Safety Action

Local safety action

As a result of their investigation into the occurrence, Aeronautical Radio of Thailand Ltd has proposed to:

  1. Issue a local instruction to prevent controllers approving climb and descent for aircraft operating in the area adjacent to the FIR boundary, or in those areas where crews of aircraft conduct frequency changes.
  2. Issue a local instruction requiring the inclusion of the KATKI position on flight progress strips for all aircraft using the intersecting routes.
  3. Amend the aeronautical charts to have KATKI annotated as a compulsory reporting point for routes G463 and B219.
  4. Review all route intersections in the FIR similar to the KATKI position and amend existing procedures if required.
  5. Review the procedural control facilities, including the provision of adequate flight progress strip bays, and the capability for continuous control frequency monitoring by the procedural controller.
General details
Date: 20 August 1997   Investigation status: Completed  
Time: 0220 hours UTC    
Location   (show map): KATKI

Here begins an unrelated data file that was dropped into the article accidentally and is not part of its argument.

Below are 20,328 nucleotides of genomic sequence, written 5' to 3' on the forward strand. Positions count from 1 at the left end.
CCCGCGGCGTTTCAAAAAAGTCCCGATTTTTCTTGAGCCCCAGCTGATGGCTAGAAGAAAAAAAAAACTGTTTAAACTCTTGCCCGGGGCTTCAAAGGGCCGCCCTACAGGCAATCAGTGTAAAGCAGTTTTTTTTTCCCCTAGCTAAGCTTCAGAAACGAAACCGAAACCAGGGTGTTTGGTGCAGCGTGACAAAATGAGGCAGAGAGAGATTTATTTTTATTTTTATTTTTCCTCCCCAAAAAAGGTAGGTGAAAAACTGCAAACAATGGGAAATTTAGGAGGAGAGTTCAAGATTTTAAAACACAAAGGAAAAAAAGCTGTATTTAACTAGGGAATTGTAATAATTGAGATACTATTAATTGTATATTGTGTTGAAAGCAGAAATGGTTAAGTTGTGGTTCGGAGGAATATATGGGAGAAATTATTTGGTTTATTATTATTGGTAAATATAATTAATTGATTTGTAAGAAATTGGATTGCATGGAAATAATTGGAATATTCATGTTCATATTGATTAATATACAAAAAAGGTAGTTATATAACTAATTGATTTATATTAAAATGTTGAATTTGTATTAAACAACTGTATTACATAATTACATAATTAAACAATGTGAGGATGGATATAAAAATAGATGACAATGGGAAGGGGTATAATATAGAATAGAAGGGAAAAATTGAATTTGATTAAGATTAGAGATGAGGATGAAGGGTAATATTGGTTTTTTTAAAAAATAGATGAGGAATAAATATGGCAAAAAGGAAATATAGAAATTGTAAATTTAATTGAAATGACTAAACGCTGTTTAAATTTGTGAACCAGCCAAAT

State: International   Occurrence type: Loss of separation  
Release date: 01 November 1998   Occurrence category: Incident  
Report status: Final   Highest injury level: None  

Aircraft 1 details

Aircraft 1 details
Aircraft manufacturer The Boeing Company  
Aircraft model 747  
Aircraft registration VH-EBW  
Serial number 23408  
Type of operation Air Transport High Capacity  
Damage to aircraft Nil  
Departure point Bangkok, THAILAND  
Departure time 0058 hours UTC  
Destination Melbourne, VIC  
Crew details
Role Class of licence Hours on type Hours total
Pilot-in-Command ATPL

Aircraft 2 details

Aircraft 2 details
Aircraft manufacturer The Boeing Company  
Aircraft model 747  
Aircraft registration HL-7476  
Type of operation Air Transport High Capacity  
Damage to aircraft Nil  
Departure point Kuala Lumpur, MALAYSIA  
Departure time 0135 hours UTC  
Destination Seoul, Republic of Korea  
Last update 13 May 2014